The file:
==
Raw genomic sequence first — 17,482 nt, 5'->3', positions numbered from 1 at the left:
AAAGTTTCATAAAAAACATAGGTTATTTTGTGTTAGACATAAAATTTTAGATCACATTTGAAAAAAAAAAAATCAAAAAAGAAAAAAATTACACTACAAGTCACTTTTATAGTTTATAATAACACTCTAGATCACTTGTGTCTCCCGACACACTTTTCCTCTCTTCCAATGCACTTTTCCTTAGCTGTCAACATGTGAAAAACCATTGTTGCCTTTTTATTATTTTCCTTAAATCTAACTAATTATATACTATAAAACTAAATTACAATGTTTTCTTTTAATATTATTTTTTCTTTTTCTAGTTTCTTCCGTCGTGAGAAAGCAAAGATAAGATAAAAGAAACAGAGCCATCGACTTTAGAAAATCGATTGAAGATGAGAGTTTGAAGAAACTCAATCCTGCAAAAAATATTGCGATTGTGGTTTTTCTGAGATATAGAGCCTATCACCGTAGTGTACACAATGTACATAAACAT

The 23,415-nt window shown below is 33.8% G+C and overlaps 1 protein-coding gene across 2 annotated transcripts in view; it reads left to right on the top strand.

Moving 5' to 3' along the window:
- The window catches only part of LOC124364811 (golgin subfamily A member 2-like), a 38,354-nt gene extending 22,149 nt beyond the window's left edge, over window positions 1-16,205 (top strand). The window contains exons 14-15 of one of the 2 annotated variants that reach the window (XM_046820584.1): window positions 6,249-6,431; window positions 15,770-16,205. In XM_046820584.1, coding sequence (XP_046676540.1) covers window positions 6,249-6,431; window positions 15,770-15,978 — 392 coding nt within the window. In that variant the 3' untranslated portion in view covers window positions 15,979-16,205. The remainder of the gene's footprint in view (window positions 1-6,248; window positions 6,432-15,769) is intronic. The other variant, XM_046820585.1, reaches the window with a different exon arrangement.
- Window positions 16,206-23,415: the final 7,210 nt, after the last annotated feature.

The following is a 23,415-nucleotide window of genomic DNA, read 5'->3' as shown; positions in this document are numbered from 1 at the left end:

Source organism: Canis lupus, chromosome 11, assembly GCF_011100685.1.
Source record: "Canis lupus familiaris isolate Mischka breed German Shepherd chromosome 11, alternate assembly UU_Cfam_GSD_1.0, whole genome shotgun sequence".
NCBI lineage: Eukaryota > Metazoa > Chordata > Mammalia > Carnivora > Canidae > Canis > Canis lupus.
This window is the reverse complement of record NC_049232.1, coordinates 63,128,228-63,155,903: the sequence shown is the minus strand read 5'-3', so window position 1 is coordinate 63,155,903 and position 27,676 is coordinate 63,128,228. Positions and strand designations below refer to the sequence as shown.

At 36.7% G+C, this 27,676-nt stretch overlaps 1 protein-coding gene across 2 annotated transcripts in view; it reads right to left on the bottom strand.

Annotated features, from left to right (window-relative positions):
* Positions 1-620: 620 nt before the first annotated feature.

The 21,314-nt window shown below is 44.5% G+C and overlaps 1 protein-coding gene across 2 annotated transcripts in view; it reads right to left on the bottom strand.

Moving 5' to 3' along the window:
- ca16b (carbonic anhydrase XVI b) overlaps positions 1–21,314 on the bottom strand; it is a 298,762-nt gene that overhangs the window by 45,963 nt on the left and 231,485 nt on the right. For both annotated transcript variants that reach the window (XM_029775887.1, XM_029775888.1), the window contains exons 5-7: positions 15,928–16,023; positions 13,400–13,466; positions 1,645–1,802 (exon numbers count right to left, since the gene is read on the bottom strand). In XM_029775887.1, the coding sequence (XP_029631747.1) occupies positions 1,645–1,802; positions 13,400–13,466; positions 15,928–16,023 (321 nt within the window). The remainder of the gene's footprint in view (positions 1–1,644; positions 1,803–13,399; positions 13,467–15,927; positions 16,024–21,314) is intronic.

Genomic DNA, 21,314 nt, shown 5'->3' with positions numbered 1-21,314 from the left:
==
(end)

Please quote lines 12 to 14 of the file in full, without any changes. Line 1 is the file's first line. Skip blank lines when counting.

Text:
At 36.7% G+C, this 27,676-nt stretch overlaps 1 protein-coding gene across 2 annotated transcripts in view; it reads right to left on the bottom strand.

Annotated features, from left to right (window-relative positions):
* Positions 1-620: 620 nt before the first annotated feature.